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RFE/RL NEWSLINE Vol 1, No. 96, Part I, 15 August 1997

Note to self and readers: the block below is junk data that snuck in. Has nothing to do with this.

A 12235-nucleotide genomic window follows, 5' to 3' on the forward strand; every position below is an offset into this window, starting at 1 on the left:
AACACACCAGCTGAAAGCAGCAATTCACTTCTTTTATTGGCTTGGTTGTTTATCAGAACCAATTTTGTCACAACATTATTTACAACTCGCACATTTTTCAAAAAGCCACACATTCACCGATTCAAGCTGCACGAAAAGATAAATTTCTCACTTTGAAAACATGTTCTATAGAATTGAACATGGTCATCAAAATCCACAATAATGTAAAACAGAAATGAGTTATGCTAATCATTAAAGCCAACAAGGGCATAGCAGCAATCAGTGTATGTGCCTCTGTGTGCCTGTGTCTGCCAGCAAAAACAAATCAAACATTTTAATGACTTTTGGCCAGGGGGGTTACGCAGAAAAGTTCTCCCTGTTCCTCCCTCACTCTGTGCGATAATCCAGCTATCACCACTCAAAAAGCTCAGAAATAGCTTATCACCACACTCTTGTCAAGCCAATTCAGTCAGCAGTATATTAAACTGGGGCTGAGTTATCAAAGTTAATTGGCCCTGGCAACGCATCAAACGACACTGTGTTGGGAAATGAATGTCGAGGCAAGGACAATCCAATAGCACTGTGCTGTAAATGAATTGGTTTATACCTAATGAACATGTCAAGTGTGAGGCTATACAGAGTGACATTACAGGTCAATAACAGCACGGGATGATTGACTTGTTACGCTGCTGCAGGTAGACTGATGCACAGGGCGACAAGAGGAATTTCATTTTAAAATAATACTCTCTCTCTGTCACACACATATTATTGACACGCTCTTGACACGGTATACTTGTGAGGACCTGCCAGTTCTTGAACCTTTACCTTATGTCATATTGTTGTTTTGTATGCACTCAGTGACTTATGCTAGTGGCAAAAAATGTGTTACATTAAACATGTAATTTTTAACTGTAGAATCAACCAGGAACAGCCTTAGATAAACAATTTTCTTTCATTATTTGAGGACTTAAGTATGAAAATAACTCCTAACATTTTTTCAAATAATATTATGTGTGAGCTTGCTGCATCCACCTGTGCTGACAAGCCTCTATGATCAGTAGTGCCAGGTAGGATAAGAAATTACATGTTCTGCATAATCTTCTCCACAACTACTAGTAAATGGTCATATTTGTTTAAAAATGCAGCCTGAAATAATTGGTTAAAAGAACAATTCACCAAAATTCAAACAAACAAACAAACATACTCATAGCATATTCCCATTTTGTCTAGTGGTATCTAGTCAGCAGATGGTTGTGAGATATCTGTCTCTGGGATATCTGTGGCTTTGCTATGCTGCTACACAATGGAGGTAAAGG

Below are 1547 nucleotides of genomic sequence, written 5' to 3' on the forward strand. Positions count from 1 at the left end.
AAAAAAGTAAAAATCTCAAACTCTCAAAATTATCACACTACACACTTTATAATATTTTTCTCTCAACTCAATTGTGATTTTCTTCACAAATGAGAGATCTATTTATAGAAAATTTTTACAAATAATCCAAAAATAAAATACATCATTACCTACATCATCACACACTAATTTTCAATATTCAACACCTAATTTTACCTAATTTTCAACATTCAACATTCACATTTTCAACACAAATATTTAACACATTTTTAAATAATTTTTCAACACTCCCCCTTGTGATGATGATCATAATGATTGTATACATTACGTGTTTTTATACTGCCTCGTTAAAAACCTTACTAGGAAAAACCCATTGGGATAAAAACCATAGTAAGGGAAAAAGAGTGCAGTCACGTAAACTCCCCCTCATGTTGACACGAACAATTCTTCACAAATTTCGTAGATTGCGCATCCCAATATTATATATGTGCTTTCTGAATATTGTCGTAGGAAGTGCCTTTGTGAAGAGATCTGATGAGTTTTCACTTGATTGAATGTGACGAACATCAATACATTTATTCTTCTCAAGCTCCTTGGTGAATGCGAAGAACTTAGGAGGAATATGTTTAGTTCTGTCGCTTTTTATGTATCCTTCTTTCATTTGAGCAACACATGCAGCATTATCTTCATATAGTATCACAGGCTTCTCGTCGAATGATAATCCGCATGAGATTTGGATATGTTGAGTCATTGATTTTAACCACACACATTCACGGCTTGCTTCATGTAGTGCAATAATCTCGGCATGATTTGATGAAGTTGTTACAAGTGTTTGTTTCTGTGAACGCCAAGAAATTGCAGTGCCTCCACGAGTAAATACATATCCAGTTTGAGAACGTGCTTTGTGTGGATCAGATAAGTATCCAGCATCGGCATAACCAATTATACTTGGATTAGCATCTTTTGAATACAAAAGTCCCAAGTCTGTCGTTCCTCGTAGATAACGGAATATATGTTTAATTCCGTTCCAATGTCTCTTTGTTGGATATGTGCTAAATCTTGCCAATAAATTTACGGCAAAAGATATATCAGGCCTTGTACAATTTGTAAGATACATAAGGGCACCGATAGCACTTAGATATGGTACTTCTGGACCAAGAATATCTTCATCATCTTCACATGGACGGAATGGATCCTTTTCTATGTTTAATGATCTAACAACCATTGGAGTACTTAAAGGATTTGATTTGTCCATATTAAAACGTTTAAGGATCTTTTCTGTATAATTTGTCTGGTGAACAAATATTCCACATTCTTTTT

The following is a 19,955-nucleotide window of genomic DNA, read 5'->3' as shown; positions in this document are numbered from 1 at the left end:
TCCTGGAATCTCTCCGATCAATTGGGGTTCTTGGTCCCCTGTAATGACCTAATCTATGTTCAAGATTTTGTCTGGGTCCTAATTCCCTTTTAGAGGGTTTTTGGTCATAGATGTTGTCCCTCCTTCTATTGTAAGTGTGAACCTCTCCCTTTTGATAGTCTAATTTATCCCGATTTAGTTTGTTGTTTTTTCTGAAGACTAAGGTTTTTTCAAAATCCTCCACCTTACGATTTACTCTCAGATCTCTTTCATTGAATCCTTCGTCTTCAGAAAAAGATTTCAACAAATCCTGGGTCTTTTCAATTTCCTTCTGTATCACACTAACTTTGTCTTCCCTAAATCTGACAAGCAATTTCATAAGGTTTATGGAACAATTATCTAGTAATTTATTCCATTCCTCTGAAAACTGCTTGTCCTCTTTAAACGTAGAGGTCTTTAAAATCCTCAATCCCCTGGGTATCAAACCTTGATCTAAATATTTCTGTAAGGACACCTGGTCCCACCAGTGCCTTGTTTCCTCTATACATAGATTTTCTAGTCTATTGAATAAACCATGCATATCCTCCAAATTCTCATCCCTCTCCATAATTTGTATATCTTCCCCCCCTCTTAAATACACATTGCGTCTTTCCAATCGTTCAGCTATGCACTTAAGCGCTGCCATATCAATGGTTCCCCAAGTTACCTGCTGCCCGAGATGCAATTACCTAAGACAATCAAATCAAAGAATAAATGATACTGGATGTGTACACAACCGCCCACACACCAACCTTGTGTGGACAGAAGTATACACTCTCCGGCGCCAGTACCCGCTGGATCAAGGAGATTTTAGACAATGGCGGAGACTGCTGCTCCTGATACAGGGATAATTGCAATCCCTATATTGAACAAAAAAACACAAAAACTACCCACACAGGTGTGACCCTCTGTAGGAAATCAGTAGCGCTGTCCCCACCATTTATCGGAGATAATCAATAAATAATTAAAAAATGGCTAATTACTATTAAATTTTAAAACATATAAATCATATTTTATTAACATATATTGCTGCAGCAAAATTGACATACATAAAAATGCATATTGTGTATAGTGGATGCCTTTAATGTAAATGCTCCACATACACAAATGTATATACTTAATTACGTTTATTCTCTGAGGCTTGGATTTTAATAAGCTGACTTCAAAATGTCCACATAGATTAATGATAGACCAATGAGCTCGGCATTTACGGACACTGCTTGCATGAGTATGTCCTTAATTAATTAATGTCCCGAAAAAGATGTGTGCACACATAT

This is Part I of Radio Free Europe/Radio Liberty's Newsline. Part I is a compilation of news concerning Russia, Transcaucasia and Central Asia. Part II, covering Central, Eastern, and Southeastern Europe, is distributed simultaneously as a second document. Back issues of RFE/RL NewsLine are available through RFE/RL's WWW pages: http://www.rferl.org/newsline/search/ Back issues of the OMRI Daily Digest are available through OMRI's WWW pages: http://www.omri.cz/ xxxxxxxxxxxxxxxxxxxxxxxxxxxxxxxxxxxxxxxxxxxxxxxxxxxxxxxx Headlines, Part I *NEW RUSSIAN PRIVATIZATION CHIEF PROMISES FAIR RULES *NEMTSOV ON PRIVATIZATION SALES *SITUATION IN KURGAN-TEPPE WORSENS xxxxxxxxxxxxxxxxxxxxxxxxxxxxxxxxxxxxxxxxxxxxxxxxxxxxxxxx RUSSIA NEW PRIVATIZATION CHIEF PROMISES FAIR RULES. State Property Committee Chairman Maksim Boiko has promised that under his leadership, privatization auctions will be "honest, effective, and open," Russian news agencies reported on 14 August. Boiko said he will not make major personnel changes in the committee. Both he and his predecessor, Alfred Kokh, are considered close to First Deputy Prime Minister Anatolii Chubais. Although Russian officials have hailed this summer's privatization auctions as the most honest in recent years, some observers have criticized the conditions under which sales were held. Several key businessmen met with Chubais shortly before the sale of 25 percent plus one share in the telecommunications giant Svyazinvest. In addition, the terms of the auction for a 38 percent stake in Norilsk Nickel were said to favor Oneksimbank (see "RFE/RL Newsline," 30 July and 4-8 August 1997). YELTSIN, CHUBAIS EVALUATE KOKH'S WORK. President Boris Yeltsin on 15 August said scandals arose over the Svyazinvest and Norilsk sales because "some banks are apparently closer to the heart of Alfred Kokh, and this is not proper," ITAR-TASS reported. (A consortium involving Oneksimbank won the Svyazinvest auction, and a company linked to Oneksimbank submitted the winning bid for Norilsk Nickel.) Yeltsin's comments contradicted statements by First Deputy Prime Minister Chubais on 14 August. He said Kokh had planned to leave the government long before he was replaced and that Kokh's departure was "unrelated to the latest developments in privatization," Interfax reported. Chubais also argued that thousands of pensioners, doctors, teachers, and military personnel should thank Kokh, without whom the state would lack the funds to pay wage and pension arrears. CHERNOMYRDIN WARNS AGAINST "JUMPING TO CONCLUSIONS." Prime Minister Viktor Chernomyrdin has warned against "jumping to conclusions or making hasty allegations" about the legality of recent privatization auctions, Interfax reported on 14 August. Chernomyrdin confirmed that he has ordered the appropriate government agencies to examine the Svyazinvest and Norilsk deals. He added that the only matter of concern is whether laws were broken: "Who said what to whom, who visited whom and what they agreed or did not agree on are private affairs of individual representatives of the banking community, which do not interest me," "Nezavismaya gazeta" reported on 15 August. Chernomyrdin on 4 August had called for the Norilsk auction to be postponed, but he reportedly agreed that the sale should take place on schedule the next day following meetings with several government officials and Oneksimbank President Vladimir Potanin (see "RFE/RL Newsline," 4- 6 August 1997). NEMTSOV ON PRIVATIZATION SALES... First Deputy Prime Minister Boris Nemtsov has acknowledged that controversy surrounded the recent Norilsk Nickel sale, but he says the auction was conducted "more democratically and openly" than a May auction of a stake in the Sibneft oil company, RFE/RL's Moscow bureau reported on 14 August. A company with ties to Security Council Deputy Secretary Boris Berezovskii won the Sibneft auction. In an interview with RFE/RL in Sochi, where he has been vacationing, Nemtsov said the Norilsk sale caused a scandal because of the way regulations governing "loans-for-shares" deals had been drafted. Those rules were established before Nemtsov joined the government. (A new privatization law that went into effect on 2 August prohibits loans- for-shares deals.) Asked whether Berezovskii should remain in the Security Council, Nemtsov said people "who have direct business dealings" should not take up state posts. ...SUGGESTS CHANGES IN STORE FOR ORT. In the same interview with RFE/RL, Nemtsov said the state should establish control over both the finances and the "ideological foundations" of Russian Public Television (ORT). Although the state owns a 51 percent stake in ORT, Berezovskii has wielded substantial influence at the network since ORT began broadcasting on Channel 1 in April 1995. In July, ORT broadcast sharp criticism of the Svyazinvest auction, and Nemtsov slammed the losers of that auction for staging "hysterics on television." Speaking to RFE/RL, Nemtsov again charged that some businessmen had tried to pressure government officials before the Svyazinvest sale and had used their influence to provoke the "biggest scandal of the summer" after losing the auction. Russian media recently speculated that the state plans to change ORT's management structure (see "RFE/RL Newsline," 28-31 July and 6 August 1997). GUSINSKII DISCUSSES SVYAZINVEST AUCTION... Media-Most head Vladimir Gusinskii announced on 14 August that he has no complaints regarding the Svyazinvest sale. In an interview with the Ekho Moskvy radio station, Gusinskii said Most group -- not Media- Most -- had participated in the Svyazinvest auction. (Gusinskii founded the Most group but resigned as director-general when he created Media-Most in January.) He acknowledged that he had met with Berezovskii, Oneksimbank head Potanin, and First Deputy Prime Minister Chubais in France two days before the auction. But he claimed that Chubais and the businessmen had discussed only the "general rules of the game," not the Svyazinvest deal. Gusinskii also denied that Berezovskii had been involved in the consortium that submitted the losing bid for Svyazinvest, saying Berezovskii had attended the meeting in France because the telecommunications sector affects Russia's national security. Potanin has claimed that Gusinskii and Berezovskii tried to strike a back-room deal to acquire the Svyazinvest stake at a bargain price (see "RFE/RL Newsline," 30 July 1997). ...PLANS MEDIA HOLDINGS. In the same interview with Ekho Moskvy, which is owned by Media-Most, Gusinskii denied that he has agreed to finance a new publication to be founded by former "Izvestiya" editor Igor Golembiovskii, Interfax reported on 14 August. However, Gusinskii said he would be willing to consider offers to participate in Golembiovskii's project (see "RFE/RL Newsline," 13 August 1997). He added that he "would want to help and support the 'Izvestiya' team for purely emotional reasons." Gusinskii also said Media-Most has been invited to become a shareholder in the weekly "Obshchaya gazeta," which recently changed its format and is seeking investment. During the 1996 presidential campaign, when most of the Russian media rallied around Yeltsin, "Obshchaya gazeta" generally supported Yabloko leader Grigorii Yavlinskii. It was one of the few Moscow- based newspapers that continued to publish sharp criticism of the president. "MIR" COSMONAUTS RETURN TO EARTH. Vasilii Tsibliev and Pavel Lazutkin landed in Kazakhstan on 14 August after six months in the "Mir" space station. A series of misfortunes struck the station while Tsibliev and Lazutkin were on board, the worst of which was the collision in late June with a cargo ship during docking procedures. On 20 August, the new crew will attempt to repair the damage to the station's solar power units caused by that collision. It has already repaired the station's oxygen-generating systems. Tsibliev's first comment after emerging from the station was "Thank God we're home." CHECHEN PRESIDENT TO DEFEND RIGHT TO INDEPENDENCE. Speaking at a press conference in Grozny on 14 August, Aslan Maskhadov said that at his upcoming meeting with Yeltsin he will insist on Chechnya's right to independence and to receive financial compensation for war damage, RFE/RL reported. "Nezavisimaya gazeta" reported on 15 August that Yeltsin and Maskhadov have agreed by telephone on a date for their meeting, which will take place in Moscow. Russian Security Council Secretary Ivan Rybkin will meet with Chechen First Deputy Premier Movladi Udugov on 16 August to prepare for the two presidents' meeting. Meanwhile, Chechen security forces failed in their attempt on 14 August to secure the release of a Russian TV crew held hostage in Chechnya, NTV reported. MORE VIOLENCE IN NORTH OSSETIA. One person was killed and six seriously wounded on 14 August when unknown assailants opened fire on a busload of workers in a suburb of the North Ossetian capital, Vladikavkaz, "Izvestiya" and "Nezavisimaya gazeta" reported on 15 August. INTERFAX DIRECTOR JOINS PRESIDENTIAL ADMINISTRATION. Mikhail Komissar, a founder of the private Interfax news agency and its director-general since 1989, was appointed deputy head of the presidential administration on 14 August. He replaces Maksim Boiko, who now heads the State Property Committee. According to "Kommersant-Daily" on 15 August, Komissar will deal with political issues and will handle public relations for the presidential administration. He informed the Interfax board of directors that he will give up the post of director-general while serving in the administration. However, "Kommersant-Daily" suggested that Komissar will remain involved in some management questions related to Interfax. POLLS SHOW PUBLIC SKEPTICAL ON PROMISES... In a Public Opinion Foundation poll of 1,500 citizens throughout Russia, 55 percent of respondents do not believe the government will be able to pay back wages to military personnel by 1 September, Interfax reported on 14 August. The same percentage do not believe the government will manage to collect taxes from debtor companies, while 54 percent do not believe wage arrears to all state employees will be paid by 1 January 1998. Less than one-third of respondents believe the government will keep those promises. ...NEMTSOV'S POPULARITY DECLINING. In other nationwide polls conducted by the Public Opinion Foundation, the percentage of respondents who said they trust First Deputy Prime Minister Nemtsov dropped from 45 percent in April to 33 percent in July, Interfax reported on 14 August. The proportion who distrusted Nemtsov rose from 19 percent to 30 percent during the same period. The polls indicate that Nemtsov would still win hypothetical presidential races against Communist Party leader Gennadii Zyuganov, former Security Council Secretary Aleksandr Lebed, and Moscow Mayor Yurii Luzhkov. However, in all three cases he would win by narrower margins than polls had been the case in April. TRANSCAUCASUS AND CENTRAL ASIA SITUATION IN KURGAN-TEPPE WORSENS. The situation in the southern Tajik city of Kurgan-Teppe has worsened.. Rebel commander Col. Mahmud Khudaberdiyev told RFE/RL's Tajik Service that there was an attack on his home in that city on 14 August, following his dismissal by Tajik President Imomali Rakhmonov as commander of the army's First Brigade. While Khudaberdiyev initially said he would comply with that decision, he has since indicated he may refuse to step down. He argued that the government has not fulfilled its part of the cease-fire agreement, which includes the return of government forces to their barracks in Dushanbe. Khudaberdiyev confirmed there are armed groups in Kurgan-Teppe but said it was unclear to which side they belong. He also said the armed groups are looting and pillaging and that his unit has asked him to reassume command and restore order. Khudaberdiyev threatened that if the government is unable to restore order, he may seek the help of the United Tajik Opposition. KAZAKH TV BEGINS BROADCASTING IN KAZAKH. RFE/RL correspondents in Almaty on 14 August reported that commercial television stations in Kazakhstan have begun broadcasting some programs in Kazakh in compliance with the new law on languages. According to that legislation, all media outlets must disseminate information in both Kazakh and Russian. Previously, only state- owned television channels broadcast in Kazakh, while private stations broadcast exclusively in Russian. GEORGIA, ABKHAZIA ABJURE USE OF FORCE. Eduard Shevardnadze and Vladislav Ardzinba, the presidents of Georgia and Abkhazia, held lengthy talks in Tbilisi on14 August on resolving the conflict between the two countries. The same day, Foreign Ministers Irakli Menagharishvili and Sergei Shamba met to discuss the same issue. On 15 August, Shevardnadze and Ardzinba signed a joint statement pledging to refrain from the use or threat of force and not to allow the resumption of hostilities, ITAR-TASS reported. The statement also said that the two sides reached agreement on further unspecified issues but that differences remain over Abkhazia's future political status and the repatriation of ethnic Georgians who fled Abkhazia during the 1992-93 war, AFP reported. ARMENIAN RULING COALITION SETS UP COORDINATING COMMITTEE. The Hanrapetutyun bloc, which comprises the Armenian Pan- National Movement and five smaller parties, has announced the establishment of a Political Committee for Inter-Party Cooperation, RFE/RL's Yerevan bureau reported on 14 August. Parliamentary deputy speaker Ara Sahakyan was elected coordinator of the new body, which will meet regularly to discuss the alliance's activities and "make proposals and draw up documents on the formation of Armenia's political system," according to Armenpress. The leader of the Republican Party of Armenia, which belongs to the Hanrapetutyun bloc, told RFE/RL on 14 August that the setting up of the committee is not connected with the bloc's preparations for the July 1999 parliamentary elections. TRIAL OF GEORGIAN WARLORD POSTPONED. The preliminary hearings in the trial of former Mkhedrioni leader Djaba Ioseliani, which were scheduled for 12 August, have been indefinitely postponed, according to "Izvestiya" on 15 August. Ioseliani -- who is charged with high treason, murder, banditry, and terrorism -- went on hunger strike on 6 August to demand his release from detention (see "RFE/RL Newsline," 11 August 1997). xxxxxxxxxxxxxxxxxxxxxxxxxxxxxxxxxxxxxxxxxxxxxxxxxxxxxxxx Copyright (c) 1997 RFE/RL, Inc. 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